“[...] atoms have no quality at all except shape, size and weight [...].” p. 35. “... “they are not of any and every size; at any rate no atom has ever been seen by our senses.” p. 35. “[...] there is an infinite number of worlds [...].” p. 35. “Again there are impressions which are of the same shape as the solid bodies but far thinner than what we can perceive.” p. 36. “These impressions we call images.” p. 36. “Besides this, ... the production of the images is as quick as thought. For the continual streaming off from the surface of the bodies is evidenced by no visible sign.” p. 37.

And there are other modes in which these natural Phenomena may be formed. For there is nothing in them which contradicts the sensations if we in some way take into account what is evident in order to refer the impressions produced on us from outside.” p. 38.

But it must also be assumed that when anything streams in from outside, we see and apprehend the shapes.” p. 38.

“Every presentation received either by the mind or through sensation, but not judged (non judicata), is true. The illusion and error, whether it is not confirmed or is even refuted, always lies in what is added by thought, following a motion in ourselves which, though connected with a certain effort of presentation, has its own perception, through which the error arises.” p. 39.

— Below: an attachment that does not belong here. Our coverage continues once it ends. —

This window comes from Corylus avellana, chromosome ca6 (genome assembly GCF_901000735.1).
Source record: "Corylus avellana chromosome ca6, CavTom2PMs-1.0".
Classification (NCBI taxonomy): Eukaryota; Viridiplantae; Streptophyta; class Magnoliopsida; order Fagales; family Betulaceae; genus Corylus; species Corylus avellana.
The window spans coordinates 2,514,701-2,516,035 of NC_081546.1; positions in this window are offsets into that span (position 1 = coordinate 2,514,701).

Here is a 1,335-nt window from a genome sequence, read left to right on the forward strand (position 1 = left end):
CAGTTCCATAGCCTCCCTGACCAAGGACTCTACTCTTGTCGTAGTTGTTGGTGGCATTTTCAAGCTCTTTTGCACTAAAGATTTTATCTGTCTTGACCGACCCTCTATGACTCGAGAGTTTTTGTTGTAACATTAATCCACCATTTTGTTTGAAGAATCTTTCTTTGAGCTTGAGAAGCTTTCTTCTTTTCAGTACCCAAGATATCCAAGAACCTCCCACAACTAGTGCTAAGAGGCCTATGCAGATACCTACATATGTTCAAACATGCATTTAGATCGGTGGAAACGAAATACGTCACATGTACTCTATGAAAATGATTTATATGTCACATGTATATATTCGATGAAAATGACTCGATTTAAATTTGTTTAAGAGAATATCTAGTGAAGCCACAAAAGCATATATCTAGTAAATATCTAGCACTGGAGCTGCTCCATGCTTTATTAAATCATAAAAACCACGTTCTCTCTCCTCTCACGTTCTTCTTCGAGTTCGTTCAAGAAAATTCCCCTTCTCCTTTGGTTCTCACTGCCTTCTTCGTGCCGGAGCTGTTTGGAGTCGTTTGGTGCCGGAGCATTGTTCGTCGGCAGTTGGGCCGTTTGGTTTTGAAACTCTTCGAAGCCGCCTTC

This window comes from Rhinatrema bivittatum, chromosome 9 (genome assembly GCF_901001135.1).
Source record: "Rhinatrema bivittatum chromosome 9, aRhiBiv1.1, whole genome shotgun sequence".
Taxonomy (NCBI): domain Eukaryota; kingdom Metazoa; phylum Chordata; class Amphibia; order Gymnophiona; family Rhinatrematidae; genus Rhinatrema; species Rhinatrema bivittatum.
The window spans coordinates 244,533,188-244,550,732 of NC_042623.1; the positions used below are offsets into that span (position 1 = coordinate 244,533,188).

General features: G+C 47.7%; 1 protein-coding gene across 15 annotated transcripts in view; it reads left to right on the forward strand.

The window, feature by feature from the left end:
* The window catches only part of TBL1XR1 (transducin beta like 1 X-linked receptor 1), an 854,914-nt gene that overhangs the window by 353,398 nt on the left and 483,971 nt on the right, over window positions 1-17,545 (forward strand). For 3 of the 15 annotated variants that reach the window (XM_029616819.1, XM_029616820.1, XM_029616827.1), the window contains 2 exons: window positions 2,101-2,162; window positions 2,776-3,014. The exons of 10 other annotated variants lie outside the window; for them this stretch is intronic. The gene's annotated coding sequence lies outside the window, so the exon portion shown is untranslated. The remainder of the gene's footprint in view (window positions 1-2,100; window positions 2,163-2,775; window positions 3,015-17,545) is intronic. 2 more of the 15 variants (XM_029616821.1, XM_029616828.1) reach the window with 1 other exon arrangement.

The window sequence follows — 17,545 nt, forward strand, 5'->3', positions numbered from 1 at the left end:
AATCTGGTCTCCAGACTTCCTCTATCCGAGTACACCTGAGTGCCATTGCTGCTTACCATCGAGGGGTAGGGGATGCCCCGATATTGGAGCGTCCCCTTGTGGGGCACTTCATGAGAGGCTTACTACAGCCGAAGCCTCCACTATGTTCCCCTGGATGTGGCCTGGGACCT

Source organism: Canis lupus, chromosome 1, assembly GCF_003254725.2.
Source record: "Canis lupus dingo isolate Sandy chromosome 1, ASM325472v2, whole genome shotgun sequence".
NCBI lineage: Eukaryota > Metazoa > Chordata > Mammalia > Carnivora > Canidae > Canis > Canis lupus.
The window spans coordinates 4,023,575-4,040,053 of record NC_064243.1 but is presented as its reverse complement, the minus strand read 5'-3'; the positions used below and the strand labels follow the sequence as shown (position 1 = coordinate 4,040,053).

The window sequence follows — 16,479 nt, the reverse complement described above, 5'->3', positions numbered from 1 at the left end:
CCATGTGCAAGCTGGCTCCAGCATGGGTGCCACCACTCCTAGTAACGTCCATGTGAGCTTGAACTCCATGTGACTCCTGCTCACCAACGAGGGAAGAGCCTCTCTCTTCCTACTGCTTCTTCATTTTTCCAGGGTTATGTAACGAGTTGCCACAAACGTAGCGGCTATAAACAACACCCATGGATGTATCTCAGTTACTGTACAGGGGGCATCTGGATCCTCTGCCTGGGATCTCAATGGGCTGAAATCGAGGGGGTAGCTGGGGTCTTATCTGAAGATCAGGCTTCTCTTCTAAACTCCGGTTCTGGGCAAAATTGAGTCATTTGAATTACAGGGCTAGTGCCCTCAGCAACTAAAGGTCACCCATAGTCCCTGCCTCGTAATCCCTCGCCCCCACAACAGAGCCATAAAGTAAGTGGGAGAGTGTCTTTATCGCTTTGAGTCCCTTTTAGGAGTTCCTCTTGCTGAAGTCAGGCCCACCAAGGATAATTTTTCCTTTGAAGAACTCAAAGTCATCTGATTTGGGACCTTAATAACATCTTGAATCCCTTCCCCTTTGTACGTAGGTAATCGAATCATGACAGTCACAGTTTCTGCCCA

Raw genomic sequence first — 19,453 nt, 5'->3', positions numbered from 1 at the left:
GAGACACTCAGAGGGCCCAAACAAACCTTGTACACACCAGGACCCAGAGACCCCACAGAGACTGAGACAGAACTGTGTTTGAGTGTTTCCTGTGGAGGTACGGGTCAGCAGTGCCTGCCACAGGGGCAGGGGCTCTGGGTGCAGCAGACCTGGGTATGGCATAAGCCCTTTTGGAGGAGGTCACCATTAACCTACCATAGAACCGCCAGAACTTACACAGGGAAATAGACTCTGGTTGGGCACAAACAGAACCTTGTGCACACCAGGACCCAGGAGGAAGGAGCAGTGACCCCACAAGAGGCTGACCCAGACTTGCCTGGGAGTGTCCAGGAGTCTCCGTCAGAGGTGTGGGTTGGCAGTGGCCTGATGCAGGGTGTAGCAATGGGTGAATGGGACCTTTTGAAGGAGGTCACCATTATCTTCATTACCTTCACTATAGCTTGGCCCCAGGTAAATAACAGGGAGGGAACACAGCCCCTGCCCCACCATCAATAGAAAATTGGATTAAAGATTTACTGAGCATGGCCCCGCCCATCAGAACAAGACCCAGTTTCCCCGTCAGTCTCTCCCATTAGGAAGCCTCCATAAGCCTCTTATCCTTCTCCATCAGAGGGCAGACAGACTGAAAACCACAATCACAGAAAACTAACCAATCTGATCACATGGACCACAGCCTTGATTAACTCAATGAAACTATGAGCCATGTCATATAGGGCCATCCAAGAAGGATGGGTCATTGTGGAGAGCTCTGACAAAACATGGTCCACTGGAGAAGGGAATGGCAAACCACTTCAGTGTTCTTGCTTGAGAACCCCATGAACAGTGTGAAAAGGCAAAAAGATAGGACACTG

“For there would be no error if we did not experience also a certain other motion in ourselves which is connected [with the effort of presentation], but has its own perception.” p. 39. “It is through this [inner movement which is connected with] the effort of presentation, but has its own perception, that, if it is not confirmed or is refuted, illusion arises; but if it is confirmed or not refuted, truth results.” [p]p. [39-]40.

“Again, hearing takes place when a current passes from the object which emits sounds, etc.” p. 40.

“Also concerning smell we must assume (as I have said about hearing)” p.41.

Every quality which is inherent in and proper to them (the atoms), meaning those named above (magnitudo, figura, pondus), [size, shape, weight] is unchangeable just as the atoms also do not change.” p.41.